“His thin, commanding nose dominated a mask of brown skin and bone, his narrow brown eyes glowed slightly, his dark hair was smooth and brushed back; he was five feet seven inches in height, and long seasons, during which he had been afraid to eat, had laid a look of austerity over such natural liveliness, as may be observed in-say — a water-wagtail.”
“The birds were swift-winged hawks and owls, pigeons and ring-doves; crows again became common, and the water-wagtail was tame as the Brazilian thrush, João de Barros: it hopped about within a few feet of us, quite ignoring the presence of Frenchmen armed with murderous guns.”
“The yellowish _Bunting-like_ water-wagtail, is very common just now: it occurs in wheat fields; flight, chirp, and mode of getting up when disturbed just as in the Buntings.”
“Now this was all very well, thought Barrett, but what he had come for was the ovular deposit of the water-wagtail.”
“He wavered, but a recollection that there was water in the Badgwick direction, and that he might with luck beard a water-wagtail in its lair, decided him.”
“Is it known that the pretty pied water-wagtail is called la lavandière from its love of water and its manner of beating up and down its tail as our washerwomen wield their wooden beaters?”
“After about an hour of red haziness the sun pierced the bank of mist and shone out gloriously, almost as in summer; the birds, ready to snatch a moment's joy, were flitting about tweeting and calling, a water-wagtail took a bath in a shallow pool of a stream, and a great flock of bramblings, rare visitors in those parts, paused in their migration to hold a chattering conference round an old elder tree.”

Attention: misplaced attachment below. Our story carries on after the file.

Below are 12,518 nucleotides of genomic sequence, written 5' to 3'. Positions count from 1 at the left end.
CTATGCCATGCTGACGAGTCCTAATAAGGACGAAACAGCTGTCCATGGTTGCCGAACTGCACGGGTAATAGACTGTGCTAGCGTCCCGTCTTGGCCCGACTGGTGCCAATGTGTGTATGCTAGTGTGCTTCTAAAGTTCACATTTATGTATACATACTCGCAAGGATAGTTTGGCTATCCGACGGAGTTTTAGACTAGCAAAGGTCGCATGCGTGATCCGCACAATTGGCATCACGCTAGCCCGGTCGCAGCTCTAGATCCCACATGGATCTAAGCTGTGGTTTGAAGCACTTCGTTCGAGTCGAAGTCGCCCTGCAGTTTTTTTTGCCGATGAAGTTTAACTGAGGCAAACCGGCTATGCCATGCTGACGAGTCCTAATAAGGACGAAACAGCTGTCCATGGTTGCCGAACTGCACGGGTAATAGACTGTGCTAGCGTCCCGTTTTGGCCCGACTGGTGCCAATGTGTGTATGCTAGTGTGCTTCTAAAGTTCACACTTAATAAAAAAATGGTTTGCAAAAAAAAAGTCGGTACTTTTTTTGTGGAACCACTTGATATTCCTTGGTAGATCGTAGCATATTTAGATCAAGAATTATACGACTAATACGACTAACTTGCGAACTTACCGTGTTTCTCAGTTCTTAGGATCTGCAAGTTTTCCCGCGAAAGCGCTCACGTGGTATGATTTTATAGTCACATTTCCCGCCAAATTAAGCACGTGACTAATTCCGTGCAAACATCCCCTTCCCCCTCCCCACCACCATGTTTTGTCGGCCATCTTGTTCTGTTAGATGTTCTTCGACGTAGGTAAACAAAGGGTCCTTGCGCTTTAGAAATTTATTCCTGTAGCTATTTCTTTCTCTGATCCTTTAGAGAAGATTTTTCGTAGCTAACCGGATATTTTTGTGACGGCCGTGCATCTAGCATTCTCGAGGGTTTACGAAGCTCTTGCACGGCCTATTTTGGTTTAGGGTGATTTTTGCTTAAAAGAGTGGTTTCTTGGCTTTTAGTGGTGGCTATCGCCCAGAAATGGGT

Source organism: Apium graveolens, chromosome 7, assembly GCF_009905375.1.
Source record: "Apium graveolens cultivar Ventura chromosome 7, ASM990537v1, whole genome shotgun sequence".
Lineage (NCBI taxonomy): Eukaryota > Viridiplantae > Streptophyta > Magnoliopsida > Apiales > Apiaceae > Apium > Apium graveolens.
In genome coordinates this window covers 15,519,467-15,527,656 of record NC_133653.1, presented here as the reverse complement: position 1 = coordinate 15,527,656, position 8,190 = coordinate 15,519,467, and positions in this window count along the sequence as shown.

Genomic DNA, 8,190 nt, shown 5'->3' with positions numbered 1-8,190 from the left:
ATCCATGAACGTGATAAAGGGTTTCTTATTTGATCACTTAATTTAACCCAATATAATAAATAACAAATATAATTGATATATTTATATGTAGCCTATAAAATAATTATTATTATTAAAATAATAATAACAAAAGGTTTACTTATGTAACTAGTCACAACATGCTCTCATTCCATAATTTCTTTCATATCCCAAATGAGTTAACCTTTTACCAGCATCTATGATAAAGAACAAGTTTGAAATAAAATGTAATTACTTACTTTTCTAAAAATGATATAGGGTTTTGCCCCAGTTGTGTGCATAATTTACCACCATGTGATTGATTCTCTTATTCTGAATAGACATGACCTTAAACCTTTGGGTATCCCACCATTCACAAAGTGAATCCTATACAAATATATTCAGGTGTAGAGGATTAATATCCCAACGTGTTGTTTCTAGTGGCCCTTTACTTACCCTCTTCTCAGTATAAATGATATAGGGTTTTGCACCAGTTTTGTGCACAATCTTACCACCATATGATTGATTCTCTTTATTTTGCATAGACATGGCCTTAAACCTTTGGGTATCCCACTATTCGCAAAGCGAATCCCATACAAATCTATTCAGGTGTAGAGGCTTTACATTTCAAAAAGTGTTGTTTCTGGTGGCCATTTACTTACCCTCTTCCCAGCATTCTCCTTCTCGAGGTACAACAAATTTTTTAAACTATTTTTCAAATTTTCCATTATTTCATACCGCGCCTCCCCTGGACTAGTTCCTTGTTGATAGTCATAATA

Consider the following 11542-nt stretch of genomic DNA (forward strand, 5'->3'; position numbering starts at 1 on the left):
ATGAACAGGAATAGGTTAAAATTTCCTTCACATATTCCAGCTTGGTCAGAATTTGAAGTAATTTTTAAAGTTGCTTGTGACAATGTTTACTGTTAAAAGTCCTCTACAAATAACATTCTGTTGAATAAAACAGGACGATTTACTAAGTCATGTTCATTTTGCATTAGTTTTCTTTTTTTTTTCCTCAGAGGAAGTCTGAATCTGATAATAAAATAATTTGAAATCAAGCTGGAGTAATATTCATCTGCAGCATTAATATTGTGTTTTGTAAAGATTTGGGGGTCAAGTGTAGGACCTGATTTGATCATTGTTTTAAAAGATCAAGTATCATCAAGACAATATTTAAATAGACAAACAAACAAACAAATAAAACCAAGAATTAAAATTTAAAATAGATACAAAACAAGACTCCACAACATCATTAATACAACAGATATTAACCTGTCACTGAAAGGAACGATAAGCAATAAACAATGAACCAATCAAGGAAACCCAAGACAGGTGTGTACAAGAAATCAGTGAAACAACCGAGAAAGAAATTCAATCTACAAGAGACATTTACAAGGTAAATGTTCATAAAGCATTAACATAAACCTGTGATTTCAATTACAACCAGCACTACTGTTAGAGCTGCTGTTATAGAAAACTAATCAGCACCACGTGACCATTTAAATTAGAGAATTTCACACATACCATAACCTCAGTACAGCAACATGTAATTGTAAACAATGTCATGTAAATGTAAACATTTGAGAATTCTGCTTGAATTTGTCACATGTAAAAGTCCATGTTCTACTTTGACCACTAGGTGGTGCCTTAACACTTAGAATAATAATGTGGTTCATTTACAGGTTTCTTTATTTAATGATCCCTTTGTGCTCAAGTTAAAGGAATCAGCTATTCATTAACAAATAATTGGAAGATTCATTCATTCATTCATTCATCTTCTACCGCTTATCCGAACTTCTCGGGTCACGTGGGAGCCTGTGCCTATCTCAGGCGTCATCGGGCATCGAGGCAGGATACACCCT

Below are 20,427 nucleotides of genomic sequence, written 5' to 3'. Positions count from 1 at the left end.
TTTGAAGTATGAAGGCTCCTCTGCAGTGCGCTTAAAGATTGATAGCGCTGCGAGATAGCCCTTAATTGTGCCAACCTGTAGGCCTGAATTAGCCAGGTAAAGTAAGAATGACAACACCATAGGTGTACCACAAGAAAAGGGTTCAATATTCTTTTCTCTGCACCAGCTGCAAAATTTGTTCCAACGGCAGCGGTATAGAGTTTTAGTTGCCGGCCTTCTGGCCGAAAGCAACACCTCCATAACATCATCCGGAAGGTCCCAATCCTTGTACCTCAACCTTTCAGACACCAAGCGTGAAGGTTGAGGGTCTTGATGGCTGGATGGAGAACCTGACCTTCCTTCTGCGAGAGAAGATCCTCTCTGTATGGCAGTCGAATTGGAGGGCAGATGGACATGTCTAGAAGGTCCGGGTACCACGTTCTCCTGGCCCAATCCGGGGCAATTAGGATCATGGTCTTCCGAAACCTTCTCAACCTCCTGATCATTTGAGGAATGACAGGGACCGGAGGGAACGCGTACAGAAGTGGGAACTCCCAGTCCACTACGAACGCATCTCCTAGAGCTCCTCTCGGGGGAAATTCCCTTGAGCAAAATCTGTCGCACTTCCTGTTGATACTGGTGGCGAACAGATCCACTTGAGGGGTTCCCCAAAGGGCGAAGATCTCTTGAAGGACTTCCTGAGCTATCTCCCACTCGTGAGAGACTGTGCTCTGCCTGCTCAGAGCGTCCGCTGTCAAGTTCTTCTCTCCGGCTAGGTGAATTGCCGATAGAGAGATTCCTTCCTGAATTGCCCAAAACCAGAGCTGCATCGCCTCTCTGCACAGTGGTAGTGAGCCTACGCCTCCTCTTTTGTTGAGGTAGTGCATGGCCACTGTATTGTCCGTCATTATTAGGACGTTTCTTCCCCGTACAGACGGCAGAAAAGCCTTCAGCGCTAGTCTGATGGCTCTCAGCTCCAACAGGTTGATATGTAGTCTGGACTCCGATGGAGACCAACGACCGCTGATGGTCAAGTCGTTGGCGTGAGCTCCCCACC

“From Bungay in Suffolk comes the news that a water-wagtail has built its nest in a milk-can.”
“Gibbs came to me a few days later -- you realise how gossip spreads in these places -- and said that he was hurt in his mind to think that Miss Maud should call him a water-wagtail.”
“Do you think Catherine pretty?' said Rose, with an excellent pretence of innocence, detaching a little pebble and flinging it harmlessly at a water-wagtail balancing on a stone below.”
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